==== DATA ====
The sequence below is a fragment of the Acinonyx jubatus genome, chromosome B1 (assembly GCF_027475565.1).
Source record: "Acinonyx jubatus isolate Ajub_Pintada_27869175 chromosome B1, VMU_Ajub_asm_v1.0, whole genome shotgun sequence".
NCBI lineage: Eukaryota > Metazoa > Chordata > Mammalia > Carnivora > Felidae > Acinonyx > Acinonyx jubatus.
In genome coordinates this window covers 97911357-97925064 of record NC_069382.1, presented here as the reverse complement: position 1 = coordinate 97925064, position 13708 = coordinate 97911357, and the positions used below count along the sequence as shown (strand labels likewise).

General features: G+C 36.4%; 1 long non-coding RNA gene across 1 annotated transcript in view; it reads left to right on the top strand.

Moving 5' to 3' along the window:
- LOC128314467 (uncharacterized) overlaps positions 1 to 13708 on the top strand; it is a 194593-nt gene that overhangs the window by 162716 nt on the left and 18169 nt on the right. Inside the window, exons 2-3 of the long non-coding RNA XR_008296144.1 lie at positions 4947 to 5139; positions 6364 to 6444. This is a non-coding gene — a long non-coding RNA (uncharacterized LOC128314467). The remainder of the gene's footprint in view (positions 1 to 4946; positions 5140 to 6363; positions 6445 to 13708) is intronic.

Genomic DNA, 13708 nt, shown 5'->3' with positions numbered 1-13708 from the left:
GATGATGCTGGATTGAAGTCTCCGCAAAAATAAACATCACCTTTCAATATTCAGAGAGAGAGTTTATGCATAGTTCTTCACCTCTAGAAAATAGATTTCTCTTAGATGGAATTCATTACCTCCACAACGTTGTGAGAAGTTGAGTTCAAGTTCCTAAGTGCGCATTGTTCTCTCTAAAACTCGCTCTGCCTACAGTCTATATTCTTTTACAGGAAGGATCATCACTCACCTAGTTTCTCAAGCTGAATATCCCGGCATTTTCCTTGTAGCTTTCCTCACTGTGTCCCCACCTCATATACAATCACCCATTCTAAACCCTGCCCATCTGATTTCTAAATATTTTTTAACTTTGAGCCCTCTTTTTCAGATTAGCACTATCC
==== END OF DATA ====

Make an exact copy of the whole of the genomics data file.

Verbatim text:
The sequence below is a fragment of the Acinonyx jubatus genome, chromosome B1 (assembly GCF_027475565.1).
Source record: "Acinonyx jubatus isolate Ajub_Pintada_27869175 chromosome B1, VMU_Ajub_asm_v1.0, whole genome shotgun sequence".
NCBI lineage: Eukaryota > Metazoa > Chordata > Mammalia > Carnivora > Felidae > Acinonyx > Acinonyx jubatus.
In genome coordinates this window covers 97911357-97925064 of record NC_069382.1, presented here as the reverse complement: position 1 = coordinate 97925064, position 13708 = coordinate 97911357, and the positions used below count along the sequence as shown (strand labels likewise).

General features: G+C 36.4%; 1 long non-coding RNA gene across 1 annotated transcript in view; it reads left to right on the top strand.

Moving 5' to 3' along the window:
- LOC128314467 (uncharacterized) overlaps positions 1 to 13708 on the top strand; it is a 194593-nt gene that overhangs the window by 162716 nt on the left and 18169 nt on the right. Inside the window, exons 2-3 of the long non-coding RNA XR_008296144.1 lie at positions 4947 to 5139; positions 6364 to 6444. This is a non-coding gene — a long non-coding RNA (uncharacterized LOC128314467). The remainder of the gene's footprint in view (positions 1 to 4946; positions 5140 to 6363; positions 6445 to 13708) is intronic.

Genomic DNA, 13708 nt, shown 5'->3' with positions numbered 1-13708 from the left:
GATGATGCTGGATTGAAGTCTCCGCAAAAATAAACATCACCTTTCAATATTCAGAGAGAGAGTTTATGCATAGTTCTTCACCTCTAGAAAATAGATTTCTCTTAGATGGAATTCATTACCTCCACAACGTTGTGAGAAGTTGAGTTCAAGTTCCTAAGTGCGCATTGTTCTCTCTAAAACTCGCTCTGCCTACAGTCTATATTCTTTTACAGGAAGGATCATCACTCACCTAGTTTCTCAAGCTGAATATCCCGGCATTTTCCTTGTAGCTTTCCTCACTGTGTCCCCACCTCATATACAATCACCCATTCTAAACCCTGCCCATCTGATTTCTAAATATTTTTTAACTTTGAGCCCTCTTTTTCAGATTAGCACTATCC